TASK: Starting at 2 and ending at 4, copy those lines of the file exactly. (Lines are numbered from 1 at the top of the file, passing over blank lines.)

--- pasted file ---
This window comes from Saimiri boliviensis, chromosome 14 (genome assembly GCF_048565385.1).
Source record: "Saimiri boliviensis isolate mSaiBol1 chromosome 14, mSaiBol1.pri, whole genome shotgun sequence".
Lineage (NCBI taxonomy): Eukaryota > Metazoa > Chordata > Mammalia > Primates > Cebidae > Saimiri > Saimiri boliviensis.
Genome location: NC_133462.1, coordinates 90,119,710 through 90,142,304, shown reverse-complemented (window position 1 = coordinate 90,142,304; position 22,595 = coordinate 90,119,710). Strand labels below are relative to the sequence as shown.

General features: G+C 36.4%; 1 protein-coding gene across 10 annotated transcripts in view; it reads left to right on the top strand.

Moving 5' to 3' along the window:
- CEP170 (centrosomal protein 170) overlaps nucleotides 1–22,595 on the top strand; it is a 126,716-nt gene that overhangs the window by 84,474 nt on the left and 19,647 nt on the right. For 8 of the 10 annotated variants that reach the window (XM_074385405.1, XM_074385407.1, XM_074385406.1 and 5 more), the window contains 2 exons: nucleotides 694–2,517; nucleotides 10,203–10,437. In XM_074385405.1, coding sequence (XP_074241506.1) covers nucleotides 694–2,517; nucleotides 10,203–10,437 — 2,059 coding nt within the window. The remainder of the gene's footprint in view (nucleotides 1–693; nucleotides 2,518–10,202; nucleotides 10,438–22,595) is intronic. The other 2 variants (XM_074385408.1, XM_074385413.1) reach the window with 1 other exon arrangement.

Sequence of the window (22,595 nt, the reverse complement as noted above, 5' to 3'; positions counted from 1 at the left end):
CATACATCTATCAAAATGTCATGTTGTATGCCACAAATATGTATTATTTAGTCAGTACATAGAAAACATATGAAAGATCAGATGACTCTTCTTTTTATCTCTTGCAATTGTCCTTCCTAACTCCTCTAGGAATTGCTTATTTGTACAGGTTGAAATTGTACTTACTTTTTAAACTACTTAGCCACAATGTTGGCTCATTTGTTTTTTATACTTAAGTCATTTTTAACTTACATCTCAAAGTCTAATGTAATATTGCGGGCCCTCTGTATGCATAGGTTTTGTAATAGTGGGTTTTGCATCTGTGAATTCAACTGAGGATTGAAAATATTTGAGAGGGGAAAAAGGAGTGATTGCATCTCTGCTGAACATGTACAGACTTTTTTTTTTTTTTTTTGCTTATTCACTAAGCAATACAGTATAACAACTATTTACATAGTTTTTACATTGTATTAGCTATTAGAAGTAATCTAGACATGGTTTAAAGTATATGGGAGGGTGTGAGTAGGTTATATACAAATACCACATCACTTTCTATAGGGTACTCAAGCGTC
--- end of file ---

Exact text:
Source record: "Saimiri boliviensis isolate mSaiBol1 chromosome 14, mSaiBol1.pri, whole genome shotgun sequence".
Lineage (NCBI taxonomy): Eukaryota > Metazoa > Chordata > Mammalia > Primates > Cebidae > Saimiri > Saimiri boliviensis.
Genome location: NC_133462.1, coordinates 90,119,710 through 90,142,304, shown reverse-complemented (window position 1 = coordinate 90,142,304; position 22,595 = coordinate 90,119,710). Strand labels below are relative to the sequence as shown.